Gas pizza ovens: The correct temperatures are very easy to achieve as it’s controlled by the turning of a knob. The heat is consistent, and depending on the brand of the cooker, you can cook some pizzas in as little as 90 seconds, just like the wood-fired oven. 

You won’t get the smoky flavor of a wood-fired oven, but the clean-up is far less. You will also need a continuous gas supply, so you need to make sure you don’t run out mid-cooking. 

Electric ovens: Usually the domain of commercial kitchens, electric ovens can now be found suitable for home cooking. It won’t have the same smoky flavor or speed of cooking that both the wood-fired and gas ovens have, but you can use them both indoors and outdoors (as long as you have power). 

Pizza going into a pizza oven.

Tools and accessories

If you make pizzas in your pizza oven, then you’ll need some tools to make the most of it.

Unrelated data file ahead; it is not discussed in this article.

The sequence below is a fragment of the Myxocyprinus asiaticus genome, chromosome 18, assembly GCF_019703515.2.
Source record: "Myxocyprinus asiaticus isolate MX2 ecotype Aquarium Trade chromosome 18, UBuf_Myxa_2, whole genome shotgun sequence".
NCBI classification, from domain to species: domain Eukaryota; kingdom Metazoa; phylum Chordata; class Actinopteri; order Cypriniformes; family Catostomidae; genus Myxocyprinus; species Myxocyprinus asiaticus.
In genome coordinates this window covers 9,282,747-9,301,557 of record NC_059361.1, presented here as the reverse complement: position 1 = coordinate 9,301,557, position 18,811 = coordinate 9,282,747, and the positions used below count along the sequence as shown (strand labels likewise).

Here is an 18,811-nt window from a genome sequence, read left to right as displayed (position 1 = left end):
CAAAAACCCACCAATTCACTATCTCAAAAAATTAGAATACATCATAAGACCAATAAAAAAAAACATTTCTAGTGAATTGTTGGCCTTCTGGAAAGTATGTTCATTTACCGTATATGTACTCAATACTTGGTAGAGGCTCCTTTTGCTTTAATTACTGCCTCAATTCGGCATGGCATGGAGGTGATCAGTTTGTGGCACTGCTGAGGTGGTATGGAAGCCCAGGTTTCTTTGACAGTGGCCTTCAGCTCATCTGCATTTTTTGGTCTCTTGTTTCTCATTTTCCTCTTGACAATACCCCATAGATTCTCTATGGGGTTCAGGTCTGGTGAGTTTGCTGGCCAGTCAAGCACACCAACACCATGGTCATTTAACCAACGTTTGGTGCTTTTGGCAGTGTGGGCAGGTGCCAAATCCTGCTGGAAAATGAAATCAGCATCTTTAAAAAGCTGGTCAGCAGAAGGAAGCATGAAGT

Pizza stone: Most pizza ovens come with a pizza stone that retains the heat up to very high temperatures. This allows the pizza crust to cook perfectly.

Pizza peel: This is crucial. A pizza peel is a large flat paddle with a long handle used to transfer pizzas to and from the oven. You place the uncooked pizza on the paddle, then slide it into the oven; this prevents you from burning yourself. 

Pizza turning peel: A pizza turning peel is a round-shaped, smaller long-handled peel that lets you turn the pizza in the oven. Pizzas need to be turned every 20 seconds to ensure an even cook.